Andrew Kirschner, of Cleveland act The Family Chapter, after taking several shots from the bar across the street, explained his craziest experience at the store. “I’ve probably played 10 shows there but the wildest show was (when) our buddy, Mike ‘Perpetual Amnesia’ Wilkinson, from Boston came down. It was me, Mike and Wyatt (Howland of Cleveland noise act, Skin Graft),” he said. “We got really drunk and decided to play in the basement which is really low. I ran down there and I (had been) drinking Wild Turkey so I was like blacked out. I smashed my dome piece…or caught my head on the corner of an air duct. I ended up cutting it open from the top to the middle.  I had to go to the hospital and get six stitches in my head.”

Joe Kell, from Ohio University, attended a show at The Vinyl Underground after Kirschner’s incident. He explained his experience there as being a “really laid back, party atmosphere. It was less like a show and more like just a bunch of friends getting together, which is the best kind of show. The cops didn’t do anything, which was a little surprising.”

This is not an issue that the store has not faced before, however.  “That was funny when the cops came because of (Kent area noise musician) Black Mayonnaise’s fog machine,” employee and Mothcock member Pat Modugno, said laughing.

Looking ahead

Freeman, on the other hand, was not laughing when the subject came up. The back room has been a work-in-progress since last winter. “(We’re) getting it to where we can have decent, little shows without having to worry about people getting hurt or freezing or water on them or any of the above,” he said.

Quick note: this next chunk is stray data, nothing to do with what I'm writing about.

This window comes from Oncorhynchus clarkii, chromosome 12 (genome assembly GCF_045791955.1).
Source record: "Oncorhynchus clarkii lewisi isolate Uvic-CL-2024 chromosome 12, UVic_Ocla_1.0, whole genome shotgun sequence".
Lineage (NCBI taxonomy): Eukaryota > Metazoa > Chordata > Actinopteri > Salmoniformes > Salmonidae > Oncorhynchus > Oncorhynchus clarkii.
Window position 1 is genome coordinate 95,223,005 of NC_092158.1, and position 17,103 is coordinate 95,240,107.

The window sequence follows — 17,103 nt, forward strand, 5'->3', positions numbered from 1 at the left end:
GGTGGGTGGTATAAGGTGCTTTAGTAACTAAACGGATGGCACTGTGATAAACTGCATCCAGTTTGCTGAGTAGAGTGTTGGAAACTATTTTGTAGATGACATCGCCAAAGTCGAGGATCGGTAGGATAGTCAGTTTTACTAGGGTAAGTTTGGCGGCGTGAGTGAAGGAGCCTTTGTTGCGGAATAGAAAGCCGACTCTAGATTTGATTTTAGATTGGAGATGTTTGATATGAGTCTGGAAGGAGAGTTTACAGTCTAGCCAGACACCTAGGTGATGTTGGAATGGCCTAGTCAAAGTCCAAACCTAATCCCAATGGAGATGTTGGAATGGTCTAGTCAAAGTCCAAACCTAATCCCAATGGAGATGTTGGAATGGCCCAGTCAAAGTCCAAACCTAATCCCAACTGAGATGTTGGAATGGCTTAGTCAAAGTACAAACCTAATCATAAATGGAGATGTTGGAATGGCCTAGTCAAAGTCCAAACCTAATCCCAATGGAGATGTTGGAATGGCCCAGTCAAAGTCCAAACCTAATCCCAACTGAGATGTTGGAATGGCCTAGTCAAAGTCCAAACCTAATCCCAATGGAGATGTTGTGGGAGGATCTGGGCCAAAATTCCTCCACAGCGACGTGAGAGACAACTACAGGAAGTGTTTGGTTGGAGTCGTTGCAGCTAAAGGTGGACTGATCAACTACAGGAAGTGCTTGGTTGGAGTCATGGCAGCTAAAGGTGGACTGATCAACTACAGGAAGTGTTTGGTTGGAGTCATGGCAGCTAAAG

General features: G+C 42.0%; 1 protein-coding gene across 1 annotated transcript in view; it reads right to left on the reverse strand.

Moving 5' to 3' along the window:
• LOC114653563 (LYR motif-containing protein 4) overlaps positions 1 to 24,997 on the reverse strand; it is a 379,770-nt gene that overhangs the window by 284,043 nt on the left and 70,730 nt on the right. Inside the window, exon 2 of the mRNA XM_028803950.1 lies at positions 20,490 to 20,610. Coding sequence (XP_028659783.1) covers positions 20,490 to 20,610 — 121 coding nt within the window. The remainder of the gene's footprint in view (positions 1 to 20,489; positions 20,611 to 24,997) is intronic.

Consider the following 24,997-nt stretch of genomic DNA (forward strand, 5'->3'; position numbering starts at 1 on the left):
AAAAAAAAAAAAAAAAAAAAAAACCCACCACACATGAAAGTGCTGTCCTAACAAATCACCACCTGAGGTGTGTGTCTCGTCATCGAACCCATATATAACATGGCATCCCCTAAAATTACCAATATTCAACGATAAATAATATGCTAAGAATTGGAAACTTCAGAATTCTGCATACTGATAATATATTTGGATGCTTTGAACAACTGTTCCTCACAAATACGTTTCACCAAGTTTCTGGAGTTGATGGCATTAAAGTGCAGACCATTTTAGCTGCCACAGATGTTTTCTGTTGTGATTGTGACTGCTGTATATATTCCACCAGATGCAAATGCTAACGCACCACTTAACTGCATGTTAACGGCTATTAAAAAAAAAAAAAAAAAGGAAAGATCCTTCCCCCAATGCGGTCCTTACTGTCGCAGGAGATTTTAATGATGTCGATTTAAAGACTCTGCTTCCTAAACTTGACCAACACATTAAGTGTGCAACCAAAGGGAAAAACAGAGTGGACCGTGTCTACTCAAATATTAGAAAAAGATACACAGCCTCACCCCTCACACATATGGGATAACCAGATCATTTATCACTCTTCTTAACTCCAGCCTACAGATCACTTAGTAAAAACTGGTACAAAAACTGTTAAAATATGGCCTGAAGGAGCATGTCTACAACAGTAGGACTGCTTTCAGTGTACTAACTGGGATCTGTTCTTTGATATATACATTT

“Pete’s a nice guy but he is no-nonsense. We’re trying to actually be like a decent record store now,” Gent said.

Stay tuned for more shows at The Vinyl Underground! In the mean time, here’s a video of Emeralds side-project Outer Space performing at The Vinyl Underground:

DI31: J Guy Laughlin – Apnoea c30, DI32: Mark McGuire – Misunderstandings c30, DI33: Bee Mask – From a Will-Less Gigolo of a Divinity to the Gore-Spattered Lion on His Own Hearth, Odysseus Becomes “Odysseus” c22, DI34: Radio People – Leapt c22


Deception Island, Chris Madak of Bee Mask’s label, has a new batch out and, I gotta say, it’s pretty spectacular.


J Guy Laughlin, Apnoea c30

I have no clue how J Guy made these sounds. Literally, no clue. But man, does it sound cool.

I have seen J Guy play with Heat Death and a few forms of Forbes, Ryley and Young a couple of times, but this is not what I expected. As a percussionist, I can only imagine that he is scraping things across drums and scratching them and looking for every sound that his kit could make, but I feel like I could never comprehend what he was doing to make the dark, entrancing sounds that he did.

From war planes to jazzy rhythms, this tape spaced me out. You have never heard percussion sound so melodic and melancholy.


Mark McGuire, Misunderstandings (c30).